Aluminium Profiles Surface Defects 1

This catalogue contains visual quality characteristics of extruded profiles made of soft and medium-strength aluminium alloys such as 6060, 6063, 6005A, 6061 and 6082. The visual quality characteristics of profiles made of high-strength aluminium alloys, such as alloys of the 2xxx, 5xxx and 7xxx series, may also have their own types due to its high alloying and peculiarities of their manufacturing technology [1, 2].

All presented surface defects are classified into three sections for reasons of their occurrence:

  • Extrusion-press-related surface defects
  • Metallurgical-related surface defects
  • Mechanically-related surface defects

The document is intended to facilitate coordination between customers and manufacturers of extruded aluminium profiles by providing agreed terminology, description and images that are understandable to both parties. It can also be useful in training new employees in the production and supply of extruded aluminium profiles.

Below are examples of defect descriptions and brief information on the content of sections 1, 2 and 3 of this catalogue of defects.

1 Extrusion-press-related surface defects

1.1 Pickups (pick-ups)

Small particles of aluminium and aluminium oxides that were torn from the surface of the aluminium profile and later settled on its surface again. They are in the form of a comma or comet, which are oriented in the direction of extrusion. May occurs in connection with the “die lines” defect [4].

Torn, comma-like spots on the surface of extruded products caused by a local material deposition on the surface of the die [5].

Picture 1 – Schematic view of the “pick-ups” defect [4]

Figure 2 – “Comet tail” appearance of the “pick-ups” defect [3]

Figure 3 – Model of the “pick-up” defect [7]

1.2 Die lines

Grooves running in the direction of extrusion, which often end at points where alumi-nium material particles adhere. May occurs in connection with “pick-ups” defect [4].

Continuous longitudinal line formed on an extruded product caused by minor irregularities and/or the build-up of aluminium or non-metallic inclusions on the bearing surfaces of the die [5].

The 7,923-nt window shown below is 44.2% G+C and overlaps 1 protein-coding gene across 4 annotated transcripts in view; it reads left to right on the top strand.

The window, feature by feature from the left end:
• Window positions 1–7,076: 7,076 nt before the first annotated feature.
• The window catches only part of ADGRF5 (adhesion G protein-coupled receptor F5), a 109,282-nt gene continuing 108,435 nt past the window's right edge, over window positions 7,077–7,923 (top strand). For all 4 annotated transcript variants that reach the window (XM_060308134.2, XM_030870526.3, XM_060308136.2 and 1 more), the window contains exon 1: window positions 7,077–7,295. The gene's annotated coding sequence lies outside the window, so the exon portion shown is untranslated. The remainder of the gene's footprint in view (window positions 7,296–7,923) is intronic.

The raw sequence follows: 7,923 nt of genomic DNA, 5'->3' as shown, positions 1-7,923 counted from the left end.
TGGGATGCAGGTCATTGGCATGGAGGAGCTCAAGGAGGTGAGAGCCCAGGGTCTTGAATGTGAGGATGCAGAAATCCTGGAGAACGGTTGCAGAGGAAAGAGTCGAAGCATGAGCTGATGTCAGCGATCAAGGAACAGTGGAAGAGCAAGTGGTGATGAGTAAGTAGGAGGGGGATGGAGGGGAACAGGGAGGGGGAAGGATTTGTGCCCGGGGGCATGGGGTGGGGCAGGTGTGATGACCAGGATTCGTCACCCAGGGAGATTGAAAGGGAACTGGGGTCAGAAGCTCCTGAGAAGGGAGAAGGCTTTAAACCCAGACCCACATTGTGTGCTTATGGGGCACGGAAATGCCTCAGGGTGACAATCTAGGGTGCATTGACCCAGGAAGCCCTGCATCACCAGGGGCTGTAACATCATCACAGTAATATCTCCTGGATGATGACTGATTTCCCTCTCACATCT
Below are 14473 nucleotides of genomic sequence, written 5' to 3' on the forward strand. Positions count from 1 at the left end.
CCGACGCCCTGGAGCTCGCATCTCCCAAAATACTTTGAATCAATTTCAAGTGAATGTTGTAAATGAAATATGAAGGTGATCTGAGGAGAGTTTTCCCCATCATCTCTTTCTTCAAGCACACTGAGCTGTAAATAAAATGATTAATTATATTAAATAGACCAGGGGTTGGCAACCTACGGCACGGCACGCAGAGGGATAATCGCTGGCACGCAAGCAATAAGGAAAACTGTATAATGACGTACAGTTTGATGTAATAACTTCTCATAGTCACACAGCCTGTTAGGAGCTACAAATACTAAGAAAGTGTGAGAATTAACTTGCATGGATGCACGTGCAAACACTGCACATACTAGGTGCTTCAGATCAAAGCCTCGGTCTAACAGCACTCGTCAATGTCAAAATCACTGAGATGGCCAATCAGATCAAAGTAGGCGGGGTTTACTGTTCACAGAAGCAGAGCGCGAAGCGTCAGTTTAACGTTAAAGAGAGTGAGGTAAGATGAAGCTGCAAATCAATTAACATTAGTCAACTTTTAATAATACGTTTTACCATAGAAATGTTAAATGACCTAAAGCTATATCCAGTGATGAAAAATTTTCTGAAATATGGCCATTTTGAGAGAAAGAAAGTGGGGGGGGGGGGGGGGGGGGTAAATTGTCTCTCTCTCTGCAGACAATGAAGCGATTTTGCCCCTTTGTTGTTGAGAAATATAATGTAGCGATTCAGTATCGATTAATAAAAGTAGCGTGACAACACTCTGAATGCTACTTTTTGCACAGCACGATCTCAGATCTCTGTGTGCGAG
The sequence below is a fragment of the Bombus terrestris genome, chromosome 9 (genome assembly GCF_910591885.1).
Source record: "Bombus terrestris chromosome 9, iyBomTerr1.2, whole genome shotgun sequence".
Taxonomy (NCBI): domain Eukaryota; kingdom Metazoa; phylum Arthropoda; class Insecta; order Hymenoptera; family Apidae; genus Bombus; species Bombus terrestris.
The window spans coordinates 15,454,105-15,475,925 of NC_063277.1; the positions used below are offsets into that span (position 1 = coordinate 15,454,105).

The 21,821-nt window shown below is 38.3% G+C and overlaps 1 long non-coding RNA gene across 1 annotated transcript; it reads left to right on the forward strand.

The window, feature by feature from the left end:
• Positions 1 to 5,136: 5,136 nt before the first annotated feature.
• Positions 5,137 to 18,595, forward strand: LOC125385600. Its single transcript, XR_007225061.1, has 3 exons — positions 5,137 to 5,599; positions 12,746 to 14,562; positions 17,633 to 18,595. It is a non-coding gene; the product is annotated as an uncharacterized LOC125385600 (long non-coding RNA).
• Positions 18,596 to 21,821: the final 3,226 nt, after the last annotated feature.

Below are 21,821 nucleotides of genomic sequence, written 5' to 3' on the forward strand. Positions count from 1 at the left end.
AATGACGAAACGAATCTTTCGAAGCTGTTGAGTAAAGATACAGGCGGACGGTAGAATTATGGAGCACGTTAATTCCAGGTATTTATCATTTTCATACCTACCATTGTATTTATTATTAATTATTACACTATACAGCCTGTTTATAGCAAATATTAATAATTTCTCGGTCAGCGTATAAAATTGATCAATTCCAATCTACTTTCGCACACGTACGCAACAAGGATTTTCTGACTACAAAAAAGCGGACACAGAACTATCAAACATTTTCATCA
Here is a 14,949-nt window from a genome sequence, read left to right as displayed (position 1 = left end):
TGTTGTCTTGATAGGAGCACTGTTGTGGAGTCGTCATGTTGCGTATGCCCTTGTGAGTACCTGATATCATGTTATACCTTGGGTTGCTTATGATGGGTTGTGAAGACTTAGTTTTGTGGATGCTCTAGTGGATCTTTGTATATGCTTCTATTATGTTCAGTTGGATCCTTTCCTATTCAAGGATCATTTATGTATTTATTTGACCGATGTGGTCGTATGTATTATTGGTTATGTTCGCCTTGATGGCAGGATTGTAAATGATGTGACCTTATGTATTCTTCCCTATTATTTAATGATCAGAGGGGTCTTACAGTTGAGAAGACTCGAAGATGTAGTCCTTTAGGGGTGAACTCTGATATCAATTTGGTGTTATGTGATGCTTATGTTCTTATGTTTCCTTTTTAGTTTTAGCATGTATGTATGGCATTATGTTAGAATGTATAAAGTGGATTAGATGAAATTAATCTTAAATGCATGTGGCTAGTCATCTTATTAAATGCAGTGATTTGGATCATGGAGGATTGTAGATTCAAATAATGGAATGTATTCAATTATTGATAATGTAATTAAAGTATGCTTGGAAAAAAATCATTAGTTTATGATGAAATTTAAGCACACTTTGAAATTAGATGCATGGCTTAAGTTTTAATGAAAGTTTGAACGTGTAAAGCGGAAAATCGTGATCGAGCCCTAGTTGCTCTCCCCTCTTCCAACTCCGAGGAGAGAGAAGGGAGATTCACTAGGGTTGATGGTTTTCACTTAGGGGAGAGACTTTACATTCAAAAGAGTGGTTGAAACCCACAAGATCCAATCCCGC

Micro die lines. Even with an optimum die bearing length and extrusion temperature, together with highly polished die bearings, die lines are still observed to occur. These die lines are finer and shallower and are termed micro die lines [3].

Figure 4 – Schematic view of the “die lines” defect [4]

Figure 5 – Die lines and micro die lines [3]

Further this section 1 includes 13 more defect types and 20 more images.

2 Metallurgical-related surface defects

The section 2 includes 8 defect types and 14 images.


3 Mechanical-related surface defects

The section 3 includes 12 defect types and 20 images.


  1. P. K. Saha, Aluminum Extrusion Technology – ASM International, 2000.
  2. Extrusion of Aluminium Alloys / T. Sheppard – Springer Science+Business Media Dordrecht, 1999
  3. Extrusion Defects Fundamentals & Solutions for Optimum Finish / J. Fourmann – Rio Tinto – 2017
  4. Merkmale von Aluminium-Strangpreβprofilen – IWK, Aachen, 2001
  5. GAG Guidance Document 001, Terms and Definition – 2011.
  6. Product defects in aluminum extrusion and their impact on operation cost / A.F.M Arif et al, KFUPM, Saudi Arabia, 2002.
  7. Surface quality of aluminium extrusion products / X. Ma, PhD Thesis – University of Twente, The Netherlands, 2011
  8. Defect Analysis in Anodizing / Barry R. Ellard – ET 2000 – 2000
  9. The Identification and Prevention of Defects on Anodizing Aluminium Parts / T. Short – Metal Finishing Information Service Ltd – 2003.
  10. Care of Aluminium – – 2021

To be continued.